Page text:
Will I fail the children?

It doesn’t matter who you are, how long you’ve been a parent or home educator, beginner or seasoned, whether you’ve been in teaching or not, this will no doubt be a question that lurks menacingly in the back of your subconscious like an unwelcome zombie!

I asked it too, not only when we started home educating but throughout.

Being a very pragmatic person I eventually evolved an answer, so I thought I’d share it here in case you need some reassurance.

But let’s start with something bizarre; bizarre, isn’t it, that parents generally don’t ask the same question – will I fail the children? – when sending the them to school! Perhaps we should.

Of course, with schooling, there are more guarantees – supposedly! Thousands go to school, it’s got to be okay hasn’t it? And for thousands it works. So that’s become an accepted guarantee.

But other thousands are questioning it now; questioning its outmoded approach, it’s lack of attention to the needs of contemporary young people, it’s damaging testing and regimentation of what is supposed to be a broadening and inspiring life experience (that’s education I’m talking about!) So school definitely isn’t as much a guarantee of a successful education as once supposed.

Anyway, how could it be? Kids grow and change constantly – there are in reality no guarantees with any of it. So don’t think that just because you home educate there’s more likelihood of failure than with school. There isn’t.

But the basic reasons you won’t fail your child if you home educate are because:

  1. If you’re considering home education, or already embarked upon it, you’re probably a thinking, conscientious, engaged parent – you wouldn’t be reading this otherwise. A thinking, engaged and conscientious parent can easily make a success of home education by the very nature of being so and by parenting in the intelligently thoughtful way you no doubt do, so in this way you cannot fail.
  2. The thinking, engaged and conscientious parent you are makes a success of it by remaining open, learning yourself, trial and error, facilitating what’s needed at the time, revising often and embracing new challenges. You don’t need to know it all – no one does!
  3. A thinking, engaged and conscientious parent is able to build respectful and engaged relationships with their children and it is these relationships which facilitate the development of an educated young person, as much as any other resources you may provide.
  4. A thinking, engaged and conscientious parent is one who is intuitive to their child’s needs and yet is also able to see those needs within the context of the wider world, how the children fit into it and contribute and take a responsible place within it.
  5. The thinking, engaged and conscientious parent you are researches, connects with others, discusses and considers, remains flexible and develops an approach that works because when it doesn’t you change it and make new decisions, until it does succeed.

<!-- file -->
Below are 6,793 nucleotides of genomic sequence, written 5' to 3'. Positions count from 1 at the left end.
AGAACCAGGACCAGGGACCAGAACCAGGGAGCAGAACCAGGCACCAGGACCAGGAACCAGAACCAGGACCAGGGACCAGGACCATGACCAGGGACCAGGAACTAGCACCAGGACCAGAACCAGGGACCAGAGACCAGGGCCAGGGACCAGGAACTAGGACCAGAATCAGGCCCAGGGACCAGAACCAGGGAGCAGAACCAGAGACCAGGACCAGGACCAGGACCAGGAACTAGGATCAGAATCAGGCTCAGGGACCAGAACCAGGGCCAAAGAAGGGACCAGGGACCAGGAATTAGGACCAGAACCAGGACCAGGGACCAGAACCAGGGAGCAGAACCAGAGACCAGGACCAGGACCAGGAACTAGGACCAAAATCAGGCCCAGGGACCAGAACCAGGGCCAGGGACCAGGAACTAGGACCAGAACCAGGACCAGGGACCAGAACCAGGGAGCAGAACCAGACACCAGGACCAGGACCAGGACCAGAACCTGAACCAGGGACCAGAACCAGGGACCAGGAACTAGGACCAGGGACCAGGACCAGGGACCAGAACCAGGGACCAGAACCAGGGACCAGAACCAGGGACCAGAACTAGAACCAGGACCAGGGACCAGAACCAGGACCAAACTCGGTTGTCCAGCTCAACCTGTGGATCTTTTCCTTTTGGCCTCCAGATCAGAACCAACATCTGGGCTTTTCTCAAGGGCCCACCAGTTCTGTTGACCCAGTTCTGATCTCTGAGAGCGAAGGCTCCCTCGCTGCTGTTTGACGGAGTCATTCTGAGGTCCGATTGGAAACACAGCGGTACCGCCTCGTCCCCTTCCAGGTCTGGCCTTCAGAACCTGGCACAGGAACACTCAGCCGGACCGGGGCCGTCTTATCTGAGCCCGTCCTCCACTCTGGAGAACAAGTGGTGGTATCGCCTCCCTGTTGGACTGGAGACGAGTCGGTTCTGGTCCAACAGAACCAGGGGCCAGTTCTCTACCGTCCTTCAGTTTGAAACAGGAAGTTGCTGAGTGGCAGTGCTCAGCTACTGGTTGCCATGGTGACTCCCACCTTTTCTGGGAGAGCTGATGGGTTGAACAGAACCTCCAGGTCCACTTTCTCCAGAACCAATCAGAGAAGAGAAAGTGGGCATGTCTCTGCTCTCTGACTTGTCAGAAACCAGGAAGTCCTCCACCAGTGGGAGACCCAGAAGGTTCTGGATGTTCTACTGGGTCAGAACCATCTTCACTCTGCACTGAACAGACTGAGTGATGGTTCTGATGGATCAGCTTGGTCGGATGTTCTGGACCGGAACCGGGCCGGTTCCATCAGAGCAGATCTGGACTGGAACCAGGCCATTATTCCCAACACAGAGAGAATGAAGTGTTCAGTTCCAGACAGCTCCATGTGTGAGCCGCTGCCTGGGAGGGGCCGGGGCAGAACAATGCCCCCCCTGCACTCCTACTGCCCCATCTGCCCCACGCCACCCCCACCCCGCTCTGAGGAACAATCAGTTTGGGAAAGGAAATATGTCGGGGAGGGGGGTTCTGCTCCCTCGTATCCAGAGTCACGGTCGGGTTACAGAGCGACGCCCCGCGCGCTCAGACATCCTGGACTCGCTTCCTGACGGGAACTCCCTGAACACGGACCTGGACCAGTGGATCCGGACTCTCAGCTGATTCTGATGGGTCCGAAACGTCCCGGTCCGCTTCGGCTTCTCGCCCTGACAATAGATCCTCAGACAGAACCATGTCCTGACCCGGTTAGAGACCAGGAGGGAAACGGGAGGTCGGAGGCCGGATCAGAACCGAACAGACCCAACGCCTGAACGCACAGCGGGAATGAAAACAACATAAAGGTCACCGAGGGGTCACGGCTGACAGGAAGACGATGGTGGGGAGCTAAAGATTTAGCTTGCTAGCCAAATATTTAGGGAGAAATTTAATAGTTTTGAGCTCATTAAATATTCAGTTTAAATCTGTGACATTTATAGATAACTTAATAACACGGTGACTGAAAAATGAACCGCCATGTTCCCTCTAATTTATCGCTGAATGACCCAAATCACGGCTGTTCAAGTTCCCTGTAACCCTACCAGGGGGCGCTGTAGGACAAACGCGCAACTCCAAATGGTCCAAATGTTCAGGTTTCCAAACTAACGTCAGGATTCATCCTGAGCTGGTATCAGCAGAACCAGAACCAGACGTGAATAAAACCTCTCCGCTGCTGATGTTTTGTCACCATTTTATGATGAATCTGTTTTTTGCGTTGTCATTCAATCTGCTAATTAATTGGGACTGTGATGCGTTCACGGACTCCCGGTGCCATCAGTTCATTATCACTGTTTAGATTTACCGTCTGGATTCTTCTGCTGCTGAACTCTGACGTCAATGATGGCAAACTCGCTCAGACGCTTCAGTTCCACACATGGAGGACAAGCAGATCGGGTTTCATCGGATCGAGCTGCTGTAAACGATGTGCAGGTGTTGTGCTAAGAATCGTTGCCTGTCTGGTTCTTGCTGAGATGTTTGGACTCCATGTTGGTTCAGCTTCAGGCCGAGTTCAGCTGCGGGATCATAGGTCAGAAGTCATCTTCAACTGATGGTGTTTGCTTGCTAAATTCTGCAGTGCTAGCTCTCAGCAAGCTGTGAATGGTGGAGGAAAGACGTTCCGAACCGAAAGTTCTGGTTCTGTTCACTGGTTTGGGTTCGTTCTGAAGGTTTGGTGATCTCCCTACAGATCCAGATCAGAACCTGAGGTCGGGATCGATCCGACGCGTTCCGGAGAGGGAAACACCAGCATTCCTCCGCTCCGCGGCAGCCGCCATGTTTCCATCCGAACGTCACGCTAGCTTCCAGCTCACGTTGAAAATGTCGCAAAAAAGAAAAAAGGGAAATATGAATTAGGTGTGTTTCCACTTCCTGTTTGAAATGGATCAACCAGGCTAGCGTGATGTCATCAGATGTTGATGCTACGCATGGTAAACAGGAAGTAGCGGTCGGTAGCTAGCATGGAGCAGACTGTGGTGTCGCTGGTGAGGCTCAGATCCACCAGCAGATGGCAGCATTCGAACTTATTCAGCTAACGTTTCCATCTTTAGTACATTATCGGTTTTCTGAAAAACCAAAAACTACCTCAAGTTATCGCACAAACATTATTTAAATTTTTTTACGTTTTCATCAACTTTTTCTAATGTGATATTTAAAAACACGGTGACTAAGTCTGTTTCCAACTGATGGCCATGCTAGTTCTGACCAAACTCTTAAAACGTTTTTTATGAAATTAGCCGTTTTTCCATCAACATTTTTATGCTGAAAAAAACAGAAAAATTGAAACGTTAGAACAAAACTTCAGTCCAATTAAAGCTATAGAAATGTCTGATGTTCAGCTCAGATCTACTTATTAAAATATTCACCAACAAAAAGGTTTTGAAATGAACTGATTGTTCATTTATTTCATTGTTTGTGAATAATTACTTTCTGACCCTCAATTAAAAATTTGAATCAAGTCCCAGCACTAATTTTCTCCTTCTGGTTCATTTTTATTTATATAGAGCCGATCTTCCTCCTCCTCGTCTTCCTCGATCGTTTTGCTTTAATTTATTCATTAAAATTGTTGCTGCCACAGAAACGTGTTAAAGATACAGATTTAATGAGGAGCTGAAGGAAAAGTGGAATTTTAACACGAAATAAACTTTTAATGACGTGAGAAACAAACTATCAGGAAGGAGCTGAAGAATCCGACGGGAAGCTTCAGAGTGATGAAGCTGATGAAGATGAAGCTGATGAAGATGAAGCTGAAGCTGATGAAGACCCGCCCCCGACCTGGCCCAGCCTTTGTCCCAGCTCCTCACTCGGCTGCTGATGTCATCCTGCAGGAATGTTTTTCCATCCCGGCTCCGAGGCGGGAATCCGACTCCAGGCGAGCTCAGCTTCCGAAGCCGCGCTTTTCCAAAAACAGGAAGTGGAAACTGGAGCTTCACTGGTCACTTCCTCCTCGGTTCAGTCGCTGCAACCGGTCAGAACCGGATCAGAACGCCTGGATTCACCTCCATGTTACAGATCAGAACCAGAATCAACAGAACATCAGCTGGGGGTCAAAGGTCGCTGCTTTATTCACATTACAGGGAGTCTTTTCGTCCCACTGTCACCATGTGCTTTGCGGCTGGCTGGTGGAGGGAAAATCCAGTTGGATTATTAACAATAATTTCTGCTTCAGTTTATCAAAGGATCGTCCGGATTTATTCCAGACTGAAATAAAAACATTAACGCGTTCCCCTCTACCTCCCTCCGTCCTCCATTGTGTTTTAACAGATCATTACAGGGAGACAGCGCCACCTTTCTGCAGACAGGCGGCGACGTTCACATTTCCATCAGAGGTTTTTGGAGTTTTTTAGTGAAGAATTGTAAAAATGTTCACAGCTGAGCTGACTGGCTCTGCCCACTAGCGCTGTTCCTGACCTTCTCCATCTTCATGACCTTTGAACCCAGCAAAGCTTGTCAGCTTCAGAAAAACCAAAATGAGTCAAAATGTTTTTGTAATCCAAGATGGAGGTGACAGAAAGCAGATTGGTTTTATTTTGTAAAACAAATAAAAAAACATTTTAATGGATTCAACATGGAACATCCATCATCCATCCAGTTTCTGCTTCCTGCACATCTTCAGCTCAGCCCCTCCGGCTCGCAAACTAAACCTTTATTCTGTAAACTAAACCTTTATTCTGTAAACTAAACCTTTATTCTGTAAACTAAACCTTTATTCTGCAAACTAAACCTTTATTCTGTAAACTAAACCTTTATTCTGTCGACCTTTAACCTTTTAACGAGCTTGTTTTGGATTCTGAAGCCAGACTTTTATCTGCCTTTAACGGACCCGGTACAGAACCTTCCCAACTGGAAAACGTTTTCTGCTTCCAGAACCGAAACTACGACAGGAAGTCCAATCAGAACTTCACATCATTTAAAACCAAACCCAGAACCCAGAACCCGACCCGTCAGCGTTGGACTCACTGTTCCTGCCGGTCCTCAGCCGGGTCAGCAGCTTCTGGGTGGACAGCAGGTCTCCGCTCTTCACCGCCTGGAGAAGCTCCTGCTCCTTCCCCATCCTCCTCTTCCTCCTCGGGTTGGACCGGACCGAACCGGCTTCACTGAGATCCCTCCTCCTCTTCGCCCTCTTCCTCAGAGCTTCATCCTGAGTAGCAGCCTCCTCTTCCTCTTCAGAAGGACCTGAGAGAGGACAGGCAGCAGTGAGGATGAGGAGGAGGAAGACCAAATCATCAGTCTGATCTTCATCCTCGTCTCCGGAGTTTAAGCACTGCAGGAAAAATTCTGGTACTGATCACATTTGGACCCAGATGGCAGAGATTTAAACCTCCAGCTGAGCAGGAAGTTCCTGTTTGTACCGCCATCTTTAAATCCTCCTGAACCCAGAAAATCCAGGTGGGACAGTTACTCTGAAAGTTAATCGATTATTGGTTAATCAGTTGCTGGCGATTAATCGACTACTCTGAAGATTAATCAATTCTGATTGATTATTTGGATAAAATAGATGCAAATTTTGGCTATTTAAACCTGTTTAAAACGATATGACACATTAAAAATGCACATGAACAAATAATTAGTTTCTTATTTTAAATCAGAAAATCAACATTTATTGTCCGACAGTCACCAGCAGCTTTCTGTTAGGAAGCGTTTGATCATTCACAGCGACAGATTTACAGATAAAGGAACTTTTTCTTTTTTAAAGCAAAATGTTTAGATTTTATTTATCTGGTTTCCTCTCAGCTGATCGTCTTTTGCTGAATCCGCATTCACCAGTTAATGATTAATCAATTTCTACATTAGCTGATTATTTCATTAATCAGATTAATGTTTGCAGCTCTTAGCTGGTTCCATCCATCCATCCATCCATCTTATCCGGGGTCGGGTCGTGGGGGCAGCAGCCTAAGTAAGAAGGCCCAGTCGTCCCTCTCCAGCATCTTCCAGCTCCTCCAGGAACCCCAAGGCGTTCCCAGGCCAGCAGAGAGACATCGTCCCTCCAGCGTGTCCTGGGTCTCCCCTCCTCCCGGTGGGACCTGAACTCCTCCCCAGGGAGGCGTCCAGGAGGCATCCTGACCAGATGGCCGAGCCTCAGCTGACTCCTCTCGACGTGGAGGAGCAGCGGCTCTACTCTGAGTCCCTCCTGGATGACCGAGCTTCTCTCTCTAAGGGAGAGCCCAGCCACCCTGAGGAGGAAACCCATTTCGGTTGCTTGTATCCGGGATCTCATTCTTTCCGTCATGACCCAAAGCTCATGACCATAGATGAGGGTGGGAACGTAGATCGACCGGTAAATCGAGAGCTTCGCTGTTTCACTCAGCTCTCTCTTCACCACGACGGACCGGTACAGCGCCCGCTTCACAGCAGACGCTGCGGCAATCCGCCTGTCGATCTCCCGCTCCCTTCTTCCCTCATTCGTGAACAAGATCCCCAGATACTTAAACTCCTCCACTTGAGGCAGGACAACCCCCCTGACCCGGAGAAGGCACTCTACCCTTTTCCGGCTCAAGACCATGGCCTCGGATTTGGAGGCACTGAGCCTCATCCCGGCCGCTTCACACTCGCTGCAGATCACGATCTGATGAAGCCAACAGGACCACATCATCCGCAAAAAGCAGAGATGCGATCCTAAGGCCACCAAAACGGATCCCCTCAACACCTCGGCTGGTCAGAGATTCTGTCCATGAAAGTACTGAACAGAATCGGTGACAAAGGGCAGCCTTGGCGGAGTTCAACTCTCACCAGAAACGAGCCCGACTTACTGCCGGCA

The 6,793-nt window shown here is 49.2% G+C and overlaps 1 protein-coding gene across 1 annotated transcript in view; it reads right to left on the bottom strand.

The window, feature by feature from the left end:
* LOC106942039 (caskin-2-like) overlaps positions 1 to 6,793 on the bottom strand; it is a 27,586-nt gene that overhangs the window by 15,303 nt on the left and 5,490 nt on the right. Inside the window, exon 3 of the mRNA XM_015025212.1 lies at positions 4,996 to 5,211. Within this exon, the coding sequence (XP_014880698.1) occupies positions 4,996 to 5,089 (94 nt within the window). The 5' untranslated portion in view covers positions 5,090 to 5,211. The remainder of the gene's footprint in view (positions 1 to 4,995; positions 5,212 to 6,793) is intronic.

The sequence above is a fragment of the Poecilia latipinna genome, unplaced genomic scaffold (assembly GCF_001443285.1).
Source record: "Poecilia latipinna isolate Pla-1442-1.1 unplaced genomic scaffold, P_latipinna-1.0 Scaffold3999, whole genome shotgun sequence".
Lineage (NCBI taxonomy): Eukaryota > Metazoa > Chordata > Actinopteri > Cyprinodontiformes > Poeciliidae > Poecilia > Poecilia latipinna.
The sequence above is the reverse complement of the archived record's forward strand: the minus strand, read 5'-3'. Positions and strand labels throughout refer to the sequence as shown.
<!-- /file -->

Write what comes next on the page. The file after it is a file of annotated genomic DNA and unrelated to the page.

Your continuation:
6. And finally, failure is only a human label, not necessarily a ‘thing’. Failure only exists when something doesn’t work as expected which we fail to learn from or move forward from in new ways. Failure is part of an educational journey from which we grow and develop and which points the way to success. Therefore, failure is only failure when you stay there! You can make every ‘failure’ a step towards success when you don’t give up on it.

So, if you encourage, stimulate, provide a variety of experiences, remain flexible and conscious of young people’s needs and lives, in relation to the needs of the wider world, learn and grow yourself (as parents we do that all the time anyway), and above all LOVE and RESPECT your kids as I’m sure you already do, YOU WILL NOT FAIL!

5 thoughts on “Will I fail the children?

  1. You are right that it does not matter how long we have been home educating we will still have these wobbles. Each age/stage of a child’s life means that they you as parent are constantly having to assess if you are meeting their needs and just when you think you have it all sorted something goes along to change it all and you are back to the drawing board again. Despite that I would not have it any other way, it is such a privilege to be able to home educate my children and it is the best job I have ever had.

  2. I started to giggle recalling the only thing to prove I wasn’t failing my kids when I was angry and they were still alive after I stopped shouting! {{{giggles}}} and yet there they are, full grown, pretty well rounded individuals. That they learnt how to avoid winding others up (or them clever little darlings were perhaps experimenting to find out what does wind people up). Geez, we grew up together, learnt to get along without killing each other in all our differences (5 kids and me). Only the last one was home school and some of the others are fuming for it, but you cannot win all the gold stars with the [Parent] label, you just have to be yourself.

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